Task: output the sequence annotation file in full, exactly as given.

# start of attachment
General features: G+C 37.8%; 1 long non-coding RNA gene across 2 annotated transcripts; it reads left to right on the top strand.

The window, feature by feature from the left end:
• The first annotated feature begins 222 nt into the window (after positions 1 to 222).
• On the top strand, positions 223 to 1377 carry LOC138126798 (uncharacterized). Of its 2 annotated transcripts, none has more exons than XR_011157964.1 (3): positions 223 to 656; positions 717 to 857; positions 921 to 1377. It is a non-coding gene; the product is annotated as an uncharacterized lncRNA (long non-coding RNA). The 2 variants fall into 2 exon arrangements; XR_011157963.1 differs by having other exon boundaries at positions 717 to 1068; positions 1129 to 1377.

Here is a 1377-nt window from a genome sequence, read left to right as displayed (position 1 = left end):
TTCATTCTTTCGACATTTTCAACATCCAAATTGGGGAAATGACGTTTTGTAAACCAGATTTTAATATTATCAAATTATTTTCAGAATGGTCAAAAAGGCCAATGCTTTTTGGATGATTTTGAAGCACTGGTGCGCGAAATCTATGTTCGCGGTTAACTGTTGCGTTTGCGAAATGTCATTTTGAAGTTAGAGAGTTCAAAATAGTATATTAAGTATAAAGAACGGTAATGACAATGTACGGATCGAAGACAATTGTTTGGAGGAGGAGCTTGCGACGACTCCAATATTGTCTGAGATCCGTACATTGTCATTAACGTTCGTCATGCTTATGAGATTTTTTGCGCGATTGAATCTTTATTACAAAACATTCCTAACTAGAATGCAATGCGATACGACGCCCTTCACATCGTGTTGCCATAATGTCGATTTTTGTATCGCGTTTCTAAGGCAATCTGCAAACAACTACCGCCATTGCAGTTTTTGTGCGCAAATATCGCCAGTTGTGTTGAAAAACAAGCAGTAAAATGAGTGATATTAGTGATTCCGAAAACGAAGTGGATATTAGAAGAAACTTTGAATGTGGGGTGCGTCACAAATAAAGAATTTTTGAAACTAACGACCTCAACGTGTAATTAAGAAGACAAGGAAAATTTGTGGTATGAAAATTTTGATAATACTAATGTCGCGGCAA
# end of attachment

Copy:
General features: G+C 37.8%; 1 long non-coding RNA gene across 2 annotated transcripts; it reads left to right on the top strand.

The window, feature by feature from the left end:
• The first annotated feature begins 222 nt into the window (after positions 1 to 222).
• On the top strand, positions 223 to 1377 carry LOC138126798 (uncharacterized). Of its 2 annotated transcripts, none has more exons than XR_011157964.1 (3): positions 223 to 656; positions 717 to 857; positions 921 to 1377. It is a non-coding gene; the product is annotated as an uncharacterized lncRNA (long non-coding RNA). The 2 variants fall into 2 exon arrangements; XR_011157963.1 differs by having other exon boundaries at positions 717 to 1068; positions 1129 to 1377.

Here is a 1377-nt window from a genome sequence, read left to right as displayed (position 1 = left end):
TTCATTCTTTCGACATTTTCAACATCCAAATTGGGGAAATGACGTTTTGTAAACCAGATTTTAATATTATCAAATTATTTTCAGAATGGTCAAAAAGGCCAATGCTTTTTGGATGATTTTGAAGCACTGGTGCGCGAAATCTATGTTCGCGGTTAACTGTTGCGTTTGCGAAATGTCATTTTGAAGTTAGAGAGTTCAAAATAGTATATTAAGTATAAAGAACGGTAATGACAATGTACGGATCGAAGACAATTGTTTGGAGGAGGAGCTTGCGACGACTCCAATATTGTCTGAGATCCGTACATTGTCATTAACGTTCGTCATGCTTATGAGATTTTTTGCGCGATTGAATCTTTATTACAAAACATTCCTAACTAGAATGCAATGCGATACGACGCCCTTCACATCGTGTTGCCATAATGTCGATTTTTGTATCGCGTTTCTAAGGCAATCTGCAAACAACTACCGCCATTGCAGTTTTTGTGCGCAAATATCGCCAGTTGTGTTGAAAAACAAGCAGTAAAATGAGTGATATTAGTGATTCCGAAAACGAAGTGGATATTAGAAGAAACTTTGAATGTGGGGTGCGTCACAAATAAAGAATTTTTGAAACTAACGACCTCAACGTGTAATTAAGAAGACAAGGAAAATTTGTGGTATGAAAATTTTGATAATACTAATGTCGCGGCAA